You Know It’s
by Jan Pitts
May 1, 2019
Candace knew it was over long before Tom said a word. It was in his eyes, when he couldn’t look at her anymore, and in his tone, when her voice was on the other end of the line. But he couldn’t tell her. At least…not in words. He did what all cowards do. He lied…..avoided her company, and sang the familiar tune of the runaway lover, “I’m just real busy right now.” When she pressed for time, attention or some of the fire they had once shared, he pretended to be tired, distracted by “problems” or preoccupied with his “latest project.”
After he stood her up three times in one week, she finally loosened the self-tied noose from around her heart, and told him it was over. He shrugged and said he hoped they could remain friends. Her brother told her later, breaking the brotherhood code, that she had been set up to break up with him.
“You see,” he explained, with an unusual look of sympathy, “when a man is no longer interested, he’ll set the woman up to quit him, so he can be freed up and the onus is on her…especially if he’s met someone else.” At that moment, she felt as if she were the only woman who had ever experienced rejection, and she spent the next four months feeling ugly, puzzled and confused. She vowed never to give her heart away again.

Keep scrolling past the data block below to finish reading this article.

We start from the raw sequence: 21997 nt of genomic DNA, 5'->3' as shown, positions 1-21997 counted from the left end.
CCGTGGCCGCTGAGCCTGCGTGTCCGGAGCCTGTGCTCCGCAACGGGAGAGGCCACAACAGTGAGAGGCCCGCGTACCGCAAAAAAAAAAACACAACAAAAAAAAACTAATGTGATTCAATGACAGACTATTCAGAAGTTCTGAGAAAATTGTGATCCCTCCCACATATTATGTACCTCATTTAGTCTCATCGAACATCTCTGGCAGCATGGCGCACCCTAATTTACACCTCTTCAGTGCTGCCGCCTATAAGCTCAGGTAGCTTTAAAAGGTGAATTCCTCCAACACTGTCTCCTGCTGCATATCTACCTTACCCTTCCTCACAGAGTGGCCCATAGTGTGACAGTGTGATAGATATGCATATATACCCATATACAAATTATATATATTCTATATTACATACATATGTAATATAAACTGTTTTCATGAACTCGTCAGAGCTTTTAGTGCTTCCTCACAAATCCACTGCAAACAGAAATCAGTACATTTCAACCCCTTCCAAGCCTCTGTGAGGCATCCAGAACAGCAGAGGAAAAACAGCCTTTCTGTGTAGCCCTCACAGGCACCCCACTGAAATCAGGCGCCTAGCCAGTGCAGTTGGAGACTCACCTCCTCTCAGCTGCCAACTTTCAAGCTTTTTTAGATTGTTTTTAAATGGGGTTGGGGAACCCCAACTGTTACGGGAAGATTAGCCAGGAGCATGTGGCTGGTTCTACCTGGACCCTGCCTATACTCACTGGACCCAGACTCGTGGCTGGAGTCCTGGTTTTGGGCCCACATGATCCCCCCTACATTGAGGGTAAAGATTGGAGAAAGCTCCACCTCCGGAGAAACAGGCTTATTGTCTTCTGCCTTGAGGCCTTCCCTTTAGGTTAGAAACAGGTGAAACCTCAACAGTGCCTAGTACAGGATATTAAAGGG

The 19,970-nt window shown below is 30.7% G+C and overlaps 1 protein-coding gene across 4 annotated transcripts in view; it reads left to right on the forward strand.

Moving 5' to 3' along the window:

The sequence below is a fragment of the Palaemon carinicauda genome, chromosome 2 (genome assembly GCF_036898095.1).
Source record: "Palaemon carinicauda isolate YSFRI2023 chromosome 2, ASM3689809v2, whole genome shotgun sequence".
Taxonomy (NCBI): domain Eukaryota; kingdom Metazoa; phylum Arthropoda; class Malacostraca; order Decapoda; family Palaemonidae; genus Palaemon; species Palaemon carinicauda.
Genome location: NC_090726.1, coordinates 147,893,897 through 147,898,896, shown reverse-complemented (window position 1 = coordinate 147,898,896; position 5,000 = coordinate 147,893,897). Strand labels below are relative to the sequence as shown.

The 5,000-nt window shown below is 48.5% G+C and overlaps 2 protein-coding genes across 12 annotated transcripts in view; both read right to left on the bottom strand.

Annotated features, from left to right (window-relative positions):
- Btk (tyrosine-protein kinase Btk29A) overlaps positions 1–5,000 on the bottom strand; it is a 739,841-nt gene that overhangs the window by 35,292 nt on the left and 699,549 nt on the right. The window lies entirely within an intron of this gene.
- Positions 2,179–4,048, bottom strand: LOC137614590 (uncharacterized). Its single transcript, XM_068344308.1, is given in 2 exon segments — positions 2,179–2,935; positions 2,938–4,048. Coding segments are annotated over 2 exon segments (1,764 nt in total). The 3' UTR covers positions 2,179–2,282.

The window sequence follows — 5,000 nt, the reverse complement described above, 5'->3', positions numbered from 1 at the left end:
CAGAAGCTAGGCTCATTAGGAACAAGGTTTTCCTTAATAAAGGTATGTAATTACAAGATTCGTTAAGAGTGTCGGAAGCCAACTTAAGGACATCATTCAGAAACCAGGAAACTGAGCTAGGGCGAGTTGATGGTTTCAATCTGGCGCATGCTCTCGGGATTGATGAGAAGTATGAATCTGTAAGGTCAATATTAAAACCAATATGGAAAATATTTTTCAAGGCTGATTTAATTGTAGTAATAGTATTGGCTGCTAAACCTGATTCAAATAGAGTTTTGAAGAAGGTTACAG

When relationships start out with intensity, expressions of love, affection and attention to detail, it’s hard to comprehend how these feelings can melt away into nothing…and oddly enough, often from the person who initiated the relationship.
When the thrill is gone, maturity, sensitivity and courage should dictate that we would explain to that person who is no longer the recipient of our feelings that we can no longer participate in the relationship. What reasons we give are relative to that particular situation, but nevertheless, the person should be told, and in an honest and compassionate way. Terminating a relationship in a manner that is considerate to the rejected party can promote growth on the part of both parties. Lack of communication to the rejected party can result in self-persecution, and disillusionment with the opposite sex. When one is rejected one should not dwell on “what’s wrong with me,” or “what did I do wrong. In fact, one should attempt to evaluate the relationship objectively, looking at, if needs were met, commonality existed and longevity was realistic in the first place.